The world’s best don’t just turn up and race.
As Lotto-Soudal’s DS Nikolas Maes tells us, wheel selection and knowing the parcours is all about planning – especially during the spring classics…
Campagnolo collaborates with a number of professional cycling teams including WorldTour outfits Lotto-Soudal, AG2R Citroen and UAE Team Emirates.
Each team is riding Campagnolo wheels throughout the 2021 season including the spring classics.
For Belgian team Lotto-Soudal, this is arguably the most important time of the season; the time where, in normal times, fans turn out in their hundreds of thousands to cheer on their heroes. The Covid situation means spectators are currently at a minimum at every race.
But for the riders and their teams, they endeavour to follow the same protocols as usual – and when it comes to the major races and major stages, that means the course reconnaissance. The course reconnaissance, or recon, is where the team dissects a course, the conditions, and then set about a plan to play to their team’s strengths.
To give you more insight, here we catch up with Lotto-Soudal’s newest directeur sportif, Nikolas Maes, to see how his team prepares for the cobbled season, specifically to discover how they ready themselves for the Tour of Flanders and Paris-Roubaix. A
s you’ll know, Paris-Roubaix’s been postponed to Sunday 3rd October 2021. But Flanders went ahead – and here’s how Maes and his squad readied themselves for a long day in the saddle…
When does preparation for a race of the magnitude of Flanders begin?
It starts in the winter. This is where we’ll start looking at tyre pressure and tyre type. We’ll also start looking at which of Campagnolo’s Bora wheels we’ll use. After assessing the situation, we decided to go for the Bora 50s. They’re aerodynamic and we’re used to them. We’ll fit them with 28mm tyres.
I must admit we’re also testing Campagnolo’s new WTOs, but we felt it too early to implement them at Flanders. The future is WTO.
How do you decide your lead rider at a Monument like Flanders?
Well, it would have been a combination of Philippe [Gilbert, who won Flanders in 2017] and Tim [Wellens] but Gilbert’s off the race schedule at the moment as he’s suffering mental and physical problems. He is heavy of heart and needs some rest. So it’s all about Tim. He looked strong at Dwars door Vlaanderen [on Wednesday 31st March] and is in good shape. [Tim would finish 25th at Flanders; AG2R Citroen’s Greg van Avermaet would finish third].
How often do you recon the cobbles?
Flanders Classics have kept the same parcours for a few years so we know to great detail about the challenges presented by the Kwaremont and Paterberg. When it comes to a race like Flanders, the Belgian guys are so professional and many live nearby so they’ll ride it many times. But as a team, it’s unnecessary to ride it together too often as we know this area so well. I
was a rider myself for a couple years and know these roads, know them blind. That said, we also work with VeloViewer and fully trust this system. You can work through the roads on the map beforehand and can adjust in the race. Also, I’ll prepare the evening before and check there are no last-minute surprises. In the race, the guys ride with a combination of SRM and Garmin, so they have the parcours on screen. These guys breathe these classics.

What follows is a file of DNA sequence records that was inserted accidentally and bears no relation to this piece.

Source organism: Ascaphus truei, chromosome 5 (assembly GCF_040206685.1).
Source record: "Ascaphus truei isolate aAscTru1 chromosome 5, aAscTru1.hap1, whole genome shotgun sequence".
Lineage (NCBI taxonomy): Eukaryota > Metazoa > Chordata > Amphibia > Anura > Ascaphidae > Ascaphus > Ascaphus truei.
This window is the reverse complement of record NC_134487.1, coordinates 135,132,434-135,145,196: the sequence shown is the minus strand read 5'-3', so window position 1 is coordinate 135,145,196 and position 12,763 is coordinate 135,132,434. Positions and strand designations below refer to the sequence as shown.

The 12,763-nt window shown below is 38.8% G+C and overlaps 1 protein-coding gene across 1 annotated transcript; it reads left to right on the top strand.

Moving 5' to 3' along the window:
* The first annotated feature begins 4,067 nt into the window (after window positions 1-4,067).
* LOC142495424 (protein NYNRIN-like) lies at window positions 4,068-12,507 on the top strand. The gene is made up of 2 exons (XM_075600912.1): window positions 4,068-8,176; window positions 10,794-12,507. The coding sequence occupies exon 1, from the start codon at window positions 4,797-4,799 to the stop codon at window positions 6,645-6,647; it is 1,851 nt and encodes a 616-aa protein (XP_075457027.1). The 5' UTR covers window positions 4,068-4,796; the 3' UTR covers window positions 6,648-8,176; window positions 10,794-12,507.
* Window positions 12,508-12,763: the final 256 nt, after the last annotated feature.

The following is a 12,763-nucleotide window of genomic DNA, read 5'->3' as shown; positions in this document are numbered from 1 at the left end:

The race season is busy – for instance, only days before Flanders, your riders competed at Dwars door Vlaanderen. What do the riders do to maintain freshness during such an intense part of the calendar?
Well, we’ll do one final recon a couple days before the race but that’s mainly for pictures. It’ll be light, though, and sprints are forbidden! If it was up to me, I’d say spin for one hour by the canal and take it easy. We’ll do a little more with gear focus on tube pressure. Yes, we already know the tyre pressure we need for the cobbles; this is more about fine-tuning.
Guys will start with a certain pressure that everyone knows – mechanics fully control this – and then they can adjust if they see fit.
Because both races are close together, the riders can go home or stay in our team hotel. Some really want to see their families and are free to go back and see them, but they must be back in the evening. Others say that they don’t want to take any risks, especially with Covid, and stay in the hotel, in a bubble, and focus on Sunday.
The mental aspect is so important. We don’t want them mentally tired for Sunday so give them the choice.
We know how important it is to be with family, even if only for 24 hours. Mind you, at the hotel we have everything. We have compression socks, compression machines, the masseurs are here for daily massage; they don’t have to worry about food. We nurture them.
Finally, how flexible are you as a team when it comes to executing your race plan?
We start with a basic plan and stick with it 100% during the first part. I call it the ‘opening hour’. We know there’ll likely be a breakaway and that’s all good. We can keep that under control. But things change rapidly in a race, so I’ll always indicate points in the race where one rider will give us all the positions of our riders plus the race situation.
You always expect attacks from the big guys plus attacks from the second line. These regular updates mean we can react swiftly. Ultimately, we don’t talk too much about the final sections because you never know what might happen.
You’ll start with six guys who you trust to be there at the final but someone might crash, someone might have a flat tyre, someone might have a bad day, someone might have a super day.
In this sport, you must be able to adapt.
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